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Shiite pilgrims flock to Iraq shrine city

by Mehdi Lebouachera and Hassan Abdul Zahra*

Amid tight security, millions of Shiite pilgrims flocked yesterday to the Iraqi shrine city of Karbala for Arbaeen, one of the holiest ceremonies in the Shiite calendar which was largely suppressed during the iron-fisted rule of Saddam Hussein.
Millions more are expected to visit Karbala by the time the event culminates today.
"Under Saddam, those who went to Karbala were killed or had their legs shot so they could not walk again," said Hussein Hamad, 74, one of the pilgrims in the giant procession snaking towards the city.
"Today love for Imam Hussein guides our steps. Never again will we be prevented from praying in Karbala."
Arbaeen marks the 40th day after the seventh century slaying in Karbala of Imam Hussein, one of the most revered figures of the Shiite faith.
Shiite pilgrims began flocking back to Karbala for their annual ceremonies soon after the overthrow of Saddam in 2003, but a string of attacks kept many away.
Today pilgrims must go through a series of checkpoints that include metal detectors and a full-body frisk before they can enter the city. Vehicle traffic is banned.
Some 50,000 Iraqi police and soldiers have been deployed in the area in a bid to prevent insurgent attacks.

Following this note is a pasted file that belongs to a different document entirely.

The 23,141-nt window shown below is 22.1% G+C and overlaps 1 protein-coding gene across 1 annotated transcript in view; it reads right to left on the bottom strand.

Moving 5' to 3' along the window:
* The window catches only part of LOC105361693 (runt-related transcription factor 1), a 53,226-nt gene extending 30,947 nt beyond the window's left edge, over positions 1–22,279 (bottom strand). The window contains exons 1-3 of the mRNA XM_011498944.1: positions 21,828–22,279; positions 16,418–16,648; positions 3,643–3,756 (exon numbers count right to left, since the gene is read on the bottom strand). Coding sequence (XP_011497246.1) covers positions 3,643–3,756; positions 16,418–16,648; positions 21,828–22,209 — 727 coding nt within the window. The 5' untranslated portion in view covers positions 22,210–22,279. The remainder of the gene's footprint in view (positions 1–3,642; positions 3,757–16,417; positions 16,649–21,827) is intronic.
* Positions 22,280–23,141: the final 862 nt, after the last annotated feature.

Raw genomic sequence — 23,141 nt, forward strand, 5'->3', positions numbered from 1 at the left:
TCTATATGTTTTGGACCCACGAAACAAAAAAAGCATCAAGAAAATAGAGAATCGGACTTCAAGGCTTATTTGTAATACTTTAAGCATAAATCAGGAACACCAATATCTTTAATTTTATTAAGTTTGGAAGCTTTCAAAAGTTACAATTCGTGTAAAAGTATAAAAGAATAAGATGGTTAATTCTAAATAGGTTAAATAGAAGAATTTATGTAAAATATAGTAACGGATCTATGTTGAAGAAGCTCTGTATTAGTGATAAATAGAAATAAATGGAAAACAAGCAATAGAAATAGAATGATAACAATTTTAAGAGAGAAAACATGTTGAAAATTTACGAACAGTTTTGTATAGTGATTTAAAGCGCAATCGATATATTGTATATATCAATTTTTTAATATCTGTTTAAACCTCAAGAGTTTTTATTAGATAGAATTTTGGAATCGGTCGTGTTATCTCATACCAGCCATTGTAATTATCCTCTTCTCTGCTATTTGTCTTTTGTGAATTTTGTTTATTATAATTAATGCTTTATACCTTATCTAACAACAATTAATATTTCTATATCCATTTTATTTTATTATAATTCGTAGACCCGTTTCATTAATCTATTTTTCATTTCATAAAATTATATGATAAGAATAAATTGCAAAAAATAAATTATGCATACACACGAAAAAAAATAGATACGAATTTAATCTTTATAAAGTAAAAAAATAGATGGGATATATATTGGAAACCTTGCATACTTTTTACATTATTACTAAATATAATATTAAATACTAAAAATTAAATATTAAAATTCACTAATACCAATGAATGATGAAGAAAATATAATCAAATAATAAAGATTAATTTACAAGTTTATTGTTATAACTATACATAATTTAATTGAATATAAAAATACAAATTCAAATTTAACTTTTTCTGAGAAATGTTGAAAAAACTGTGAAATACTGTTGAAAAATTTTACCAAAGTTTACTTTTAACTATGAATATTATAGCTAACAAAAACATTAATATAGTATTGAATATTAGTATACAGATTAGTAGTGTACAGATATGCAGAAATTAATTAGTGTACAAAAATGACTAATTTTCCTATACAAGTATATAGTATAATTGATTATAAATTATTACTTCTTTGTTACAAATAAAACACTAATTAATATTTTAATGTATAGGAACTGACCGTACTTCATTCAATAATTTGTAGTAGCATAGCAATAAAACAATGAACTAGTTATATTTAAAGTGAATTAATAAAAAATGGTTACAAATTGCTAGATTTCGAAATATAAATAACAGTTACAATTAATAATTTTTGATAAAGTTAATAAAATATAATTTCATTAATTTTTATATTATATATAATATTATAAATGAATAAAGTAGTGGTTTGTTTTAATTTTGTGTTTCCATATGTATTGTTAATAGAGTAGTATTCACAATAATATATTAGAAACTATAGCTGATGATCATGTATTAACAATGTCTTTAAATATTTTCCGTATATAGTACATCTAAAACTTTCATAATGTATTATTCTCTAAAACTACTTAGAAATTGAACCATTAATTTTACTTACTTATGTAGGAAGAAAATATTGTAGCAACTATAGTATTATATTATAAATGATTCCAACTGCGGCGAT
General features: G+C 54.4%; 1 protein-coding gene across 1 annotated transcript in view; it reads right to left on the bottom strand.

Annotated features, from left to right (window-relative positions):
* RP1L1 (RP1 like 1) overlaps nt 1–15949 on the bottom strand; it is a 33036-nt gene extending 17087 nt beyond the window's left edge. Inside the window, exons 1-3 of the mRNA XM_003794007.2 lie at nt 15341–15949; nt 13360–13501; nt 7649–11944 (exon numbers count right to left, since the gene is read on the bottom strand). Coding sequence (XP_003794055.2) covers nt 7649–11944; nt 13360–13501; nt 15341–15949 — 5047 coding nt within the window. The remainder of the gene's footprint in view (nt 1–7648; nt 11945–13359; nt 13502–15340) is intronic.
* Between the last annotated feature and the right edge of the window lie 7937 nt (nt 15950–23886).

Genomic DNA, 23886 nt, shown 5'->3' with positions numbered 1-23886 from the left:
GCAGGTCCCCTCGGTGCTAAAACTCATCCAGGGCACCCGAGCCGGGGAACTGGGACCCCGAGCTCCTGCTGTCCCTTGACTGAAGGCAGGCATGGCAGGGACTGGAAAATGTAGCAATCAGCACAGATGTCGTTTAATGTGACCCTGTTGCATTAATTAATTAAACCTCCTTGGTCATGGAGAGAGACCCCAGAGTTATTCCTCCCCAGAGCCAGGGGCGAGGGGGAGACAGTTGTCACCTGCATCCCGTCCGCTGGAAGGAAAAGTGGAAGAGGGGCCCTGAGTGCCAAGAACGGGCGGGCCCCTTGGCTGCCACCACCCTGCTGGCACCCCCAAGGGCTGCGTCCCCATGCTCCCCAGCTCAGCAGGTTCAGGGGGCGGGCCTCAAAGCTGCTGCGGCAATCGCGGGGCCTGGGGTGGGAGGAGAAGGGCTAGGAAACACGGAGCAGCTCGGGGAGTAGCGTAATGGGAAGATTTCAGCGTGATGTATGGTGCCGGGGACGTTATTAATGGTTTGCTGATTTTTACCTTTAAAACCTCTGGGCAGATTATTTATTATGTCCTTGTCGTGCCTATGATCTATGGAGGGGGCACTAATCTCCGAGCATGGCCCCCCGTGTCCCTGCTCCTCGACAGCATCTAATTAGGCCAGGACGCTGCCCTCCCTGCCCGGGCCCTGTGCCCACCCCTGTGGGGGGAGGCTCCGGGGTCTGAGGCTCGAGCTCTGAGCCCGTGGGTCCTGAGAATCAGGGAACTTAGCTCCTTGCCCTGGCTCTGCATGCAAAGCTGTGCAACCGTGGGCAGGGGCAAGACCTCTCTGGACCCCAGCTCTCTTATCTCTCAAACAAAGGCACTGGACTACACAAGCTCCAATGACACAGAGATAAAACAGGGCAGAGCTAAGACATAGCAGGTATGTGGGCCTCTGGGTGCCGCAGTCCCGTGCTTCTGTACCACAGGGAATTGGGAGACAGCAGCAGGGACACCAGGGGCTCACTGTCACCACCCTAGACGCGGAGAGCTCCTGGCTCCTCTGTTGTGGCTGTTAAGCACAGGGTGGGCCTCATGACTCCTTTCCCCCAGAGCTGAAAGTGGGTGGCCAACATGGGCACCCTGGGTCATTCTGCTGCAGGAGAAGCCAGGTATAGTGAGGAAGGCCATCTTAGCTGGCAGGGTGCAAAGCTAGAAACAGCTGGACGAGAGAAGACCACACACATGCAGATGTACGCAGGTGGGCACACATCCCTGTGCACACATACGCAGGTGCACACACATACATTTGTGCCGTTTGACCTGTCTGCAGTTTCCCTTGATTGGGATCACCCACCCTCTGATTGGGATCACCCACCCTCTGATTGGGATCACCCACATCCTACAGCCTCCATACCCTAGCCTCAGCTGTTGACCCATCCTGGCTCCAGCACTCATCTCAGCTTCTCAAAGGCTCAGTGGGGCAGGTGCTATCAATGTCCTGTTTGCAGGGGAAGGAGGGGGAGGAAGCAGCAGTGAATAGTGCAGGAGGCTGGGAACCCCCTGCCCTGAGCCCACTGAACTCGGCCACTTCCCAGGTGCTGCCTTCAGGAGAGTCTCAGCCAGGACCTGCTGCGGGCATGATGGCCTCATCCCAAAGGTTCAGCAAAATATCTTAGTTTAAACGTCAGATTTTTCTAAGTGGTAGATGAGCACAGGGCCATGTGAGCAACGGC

At a tent rest stop in Hilla, on the road to Karbala, a group of pilgrims gathered for food and some warm tea. They included children as well as adults of all ages and even a few pilgrims in wheelchairs.
"Every year since the fall of the old regime we've been reluctant to walk to Karbala," said Um Aya, a young woman who sheltered her infant child from the dawn chill under her long black abaya cloak.
"But this year, we are determined to do it," she said with a tired look in her eyes.
Um Aya had left her home town of Diwaniyah in central Iraq on foot four days earlier and still not reached Karbala.
It was in a similar rest tent in the town of Iskandiriyah, on the road from Baghdad to Karbala, that a suicide bomber struck on Sunday, killing 48 pilgrims and wounding 68.
"There are bomb attacks, that is true, but visiting Karbala is a duty for us Shiites," said Um Aya. "We have no fear of attacks. Our march is a jihad (holy struggle)."
Her voice was almost drowned out by chants from the faithful praising Imam Mahdi, the Hidden Imam who Shiites believe will return to establish a peaceful and just society on earth.
"Oh, our Mahdi, return to witness the ill that has befallen us!" the crowd chanted in unison, beating their chests with crossed arms.
In Karbala, vast throngs of pilgrims poured into the city heading towards the mausoleums of Hussein and his brother Abbas in the centre.
Local residents opened their doors to welcome the pilgrims.
"I have opened mine and my brother's house to receive the visitors. We feel honoured to provide services," said Abu Muhammed Hussein al-Karbalai.
Karbala police chief Raid Shakir Jawdat said late on Tuesday that six million Iraqis plus around 80,000 foreign pilgrims had visited the shrine city in past few days.
Naim Obaiss, a 47 year-old engineer, had walked from his home town more than 200 kilometres (125 miles) away with his friend Ahmed with only sandals on his feet.
Imam Hussein "suffered a lot" before his martyrdom in 680, Obaiss said. "We should suffer like him. The attacks? You know, one day or another death will strike us all."